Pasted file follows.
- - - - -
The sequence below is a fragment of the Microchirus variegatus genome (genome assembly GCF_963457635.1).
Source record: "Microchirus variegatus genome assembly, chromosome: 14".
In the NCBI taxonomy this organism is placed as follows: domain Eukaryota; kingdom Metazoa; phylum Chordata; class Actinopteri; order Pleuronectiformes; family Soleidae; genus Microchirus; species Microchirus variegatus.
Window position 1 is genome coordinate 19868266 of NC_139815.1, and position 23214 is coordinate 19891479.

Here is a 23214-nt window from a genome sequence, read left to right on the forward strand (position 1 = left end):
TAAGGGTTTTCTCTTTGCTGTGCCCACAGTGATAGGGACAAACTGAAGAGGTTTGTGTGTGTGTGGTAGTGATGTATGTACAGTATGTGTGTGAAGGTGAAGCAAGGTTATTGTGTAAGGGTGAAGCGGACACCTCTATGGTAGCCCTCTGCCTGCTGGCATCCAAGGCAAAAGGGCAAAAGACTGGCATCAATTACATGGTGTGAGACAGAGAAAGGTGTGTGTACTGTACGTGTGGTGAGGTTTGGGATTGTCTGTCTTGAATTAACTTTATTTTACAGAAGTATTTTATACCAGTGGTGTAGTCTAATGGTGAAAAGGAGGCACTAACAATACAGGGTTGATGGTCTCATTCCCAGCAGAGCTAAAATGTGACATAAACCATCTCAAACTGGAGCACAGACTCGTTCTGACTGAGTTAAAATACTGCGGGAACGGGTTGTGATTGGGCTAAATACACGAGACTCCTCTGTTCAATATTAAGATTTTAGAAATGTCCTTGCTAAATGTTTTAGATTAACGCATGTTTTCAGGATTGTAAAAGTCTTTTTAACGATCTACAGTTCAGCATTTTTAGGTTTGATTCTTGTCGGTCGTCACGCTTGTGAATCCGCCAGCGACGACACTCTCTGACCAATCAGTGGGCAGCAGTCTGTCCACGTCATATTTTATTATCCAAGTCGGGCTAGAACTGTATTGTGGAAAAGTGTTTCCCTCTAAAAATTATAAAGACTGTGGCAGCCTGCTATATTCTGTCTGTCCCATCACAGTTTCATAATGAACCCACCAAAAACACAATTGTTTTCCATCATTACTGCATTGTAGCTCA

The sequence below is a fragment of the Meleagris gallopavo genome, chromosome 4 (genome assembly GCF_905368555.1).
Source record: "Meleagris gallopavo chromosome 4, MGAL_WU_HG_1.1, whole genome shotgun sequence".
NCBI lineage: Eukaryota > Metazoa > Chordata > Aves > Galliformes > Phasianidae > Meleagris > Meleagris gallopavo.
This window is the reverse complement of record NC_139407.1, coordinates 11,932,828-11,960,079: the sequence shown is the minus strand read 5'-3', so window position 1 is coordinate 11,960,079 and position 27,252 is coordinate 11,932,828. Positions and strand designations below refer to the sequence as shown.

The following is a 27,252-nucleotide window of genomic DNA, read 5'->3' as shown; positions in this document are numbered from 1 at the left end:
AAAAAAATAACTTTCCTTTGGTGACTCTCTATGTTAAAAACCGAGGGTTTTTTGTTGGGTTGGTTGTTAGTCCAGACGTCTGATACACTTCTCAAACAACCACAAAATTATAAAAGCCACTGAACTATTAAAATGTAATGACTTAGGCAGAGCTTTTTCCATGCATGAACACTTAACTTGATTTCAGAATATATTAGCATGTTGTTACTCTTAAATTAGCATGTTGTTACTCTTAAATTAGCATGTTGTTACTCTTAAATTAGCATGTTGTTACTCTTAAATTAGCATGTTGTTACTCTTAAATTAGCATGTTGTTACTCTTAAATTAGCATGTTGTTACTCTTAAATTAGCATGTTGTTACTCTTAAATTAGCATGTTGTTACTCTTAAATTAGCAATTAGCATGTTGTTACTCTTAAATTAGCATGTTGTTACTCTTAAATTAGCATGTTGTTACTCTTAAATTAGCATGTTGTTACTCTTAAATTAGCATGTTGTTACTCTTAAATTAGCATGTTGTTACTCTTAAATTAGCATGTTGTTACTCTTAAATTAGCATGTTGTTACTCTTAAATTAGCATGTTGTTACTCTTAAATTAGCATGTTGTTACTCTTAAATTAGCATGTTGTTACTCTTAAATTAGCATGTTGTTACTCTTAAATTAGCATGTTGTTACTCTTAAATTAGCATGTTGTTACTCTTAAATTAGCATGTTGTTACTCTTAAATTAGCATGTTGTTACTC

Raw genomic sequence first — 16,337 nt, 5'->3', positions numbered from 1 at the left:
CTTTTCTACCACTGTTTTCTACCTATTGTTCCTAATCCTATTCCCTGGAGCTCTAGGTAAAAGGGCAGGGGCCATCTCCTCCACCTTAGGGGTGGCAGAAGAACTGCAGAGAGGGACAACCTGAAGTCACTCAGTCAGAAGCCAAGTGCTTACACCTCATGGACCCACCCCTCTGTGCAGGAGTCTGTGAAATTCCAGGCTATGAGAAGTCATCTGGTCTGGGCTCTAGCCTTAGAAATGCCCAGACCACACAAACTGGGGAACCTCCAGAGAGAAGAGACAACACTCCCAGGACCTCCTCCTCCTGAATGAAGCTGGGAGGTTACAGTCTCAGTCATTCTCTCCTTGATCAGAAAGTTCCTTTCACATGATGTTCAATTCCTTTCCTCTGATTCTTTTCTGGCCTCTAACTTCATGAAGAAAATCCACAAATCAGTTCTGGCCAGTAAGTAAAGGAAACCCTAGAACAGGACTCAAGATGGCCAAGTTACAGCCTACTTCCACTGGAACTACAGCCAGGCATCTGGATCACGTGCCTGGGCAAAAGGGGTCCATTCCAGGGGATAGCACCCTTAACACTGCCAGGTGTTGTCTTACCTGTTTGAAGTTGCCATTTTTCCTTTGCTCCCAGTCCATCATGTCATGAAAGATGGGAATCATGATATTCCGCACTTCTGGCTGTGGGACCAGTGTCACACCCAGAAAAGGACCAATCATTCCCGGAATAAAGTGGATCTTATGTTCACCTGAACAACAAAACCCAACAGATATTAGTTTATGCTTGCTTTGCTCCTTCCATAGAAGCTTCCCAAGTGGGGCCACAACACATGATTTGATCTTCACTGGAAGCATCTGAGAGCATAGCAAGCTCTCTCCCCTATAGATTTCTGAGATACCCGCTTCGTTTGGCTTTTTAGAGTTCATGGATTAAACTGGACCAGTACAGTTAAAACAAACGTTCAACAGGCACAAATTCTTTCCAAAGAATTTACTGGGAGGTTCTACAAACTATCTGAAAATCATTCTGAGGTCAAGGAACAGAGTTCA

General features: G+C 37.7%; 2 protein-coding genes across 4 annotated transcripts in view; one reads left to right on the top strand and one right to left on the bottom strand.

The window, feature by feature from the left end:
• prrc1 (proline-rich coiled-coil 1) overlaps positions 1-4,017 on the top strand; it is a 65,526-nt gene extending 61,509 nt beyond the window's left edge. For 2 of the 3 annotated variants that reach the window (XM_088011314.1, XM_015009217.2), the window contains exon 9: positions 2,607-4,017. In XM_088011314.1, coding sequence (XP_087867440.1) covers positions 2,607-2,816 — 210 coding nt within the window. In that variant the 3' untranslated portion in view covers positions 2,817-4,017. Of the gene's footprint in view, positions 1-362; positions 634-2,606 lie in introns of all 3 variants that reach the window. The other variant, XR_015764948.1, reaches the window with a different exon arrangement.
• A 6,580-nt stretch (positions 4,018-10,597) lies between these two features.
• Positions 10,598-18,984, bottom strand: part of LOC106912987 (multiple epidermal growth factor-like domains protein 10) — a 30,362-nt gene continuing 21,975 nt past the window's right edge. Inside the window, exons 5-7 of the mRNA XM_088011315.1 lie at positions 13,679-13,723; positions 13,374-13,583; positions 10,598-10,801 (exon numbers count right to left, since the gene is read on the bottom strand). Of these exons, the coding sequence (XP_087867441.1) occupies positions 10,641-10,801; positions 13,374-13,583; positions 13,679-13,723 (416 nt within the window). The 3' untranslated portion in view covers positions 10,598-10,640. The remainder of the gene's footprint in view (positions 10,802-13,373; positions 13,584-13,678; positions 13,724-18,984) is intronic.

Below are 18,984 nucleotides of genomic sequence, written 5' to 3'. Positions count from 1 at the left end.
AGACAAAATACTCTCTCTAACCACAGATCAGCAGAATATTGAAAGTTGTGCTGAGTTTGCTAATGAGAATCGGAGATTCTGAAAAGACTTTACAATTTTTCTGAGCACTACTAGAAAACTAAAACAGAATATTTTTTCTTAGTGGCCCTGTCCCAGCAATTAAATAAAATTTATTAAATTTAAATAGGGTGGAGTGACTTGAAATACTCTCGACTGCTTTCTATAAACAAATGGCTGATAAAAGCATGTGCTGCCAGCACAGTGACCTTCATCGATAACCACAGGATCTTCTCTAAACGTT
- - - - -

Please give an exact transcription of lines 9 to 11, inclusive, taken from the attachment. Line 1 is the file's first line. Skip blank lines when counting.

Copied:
NCBI lineage: Eukaryota > Metazoa > Chordata > Aves > Galliformes > Phasianidae > Meleagris > Meleagris gallopavo.
This window is the reverse complement of record NC_139407.1, coordinates 11,932,828-11,960,079: the sequence shown is the minus strand read 5'-3', so window position 1 is coordinate 11,960,079 and position 27,252 is coordinate 11,932,828. Positions and strand designations below refer to the sequence as shown.

The following is a 27,252-nucleotide window of genomic DNA, read 5'->3' as shown; positions in this document are numbered from 1 at the left end: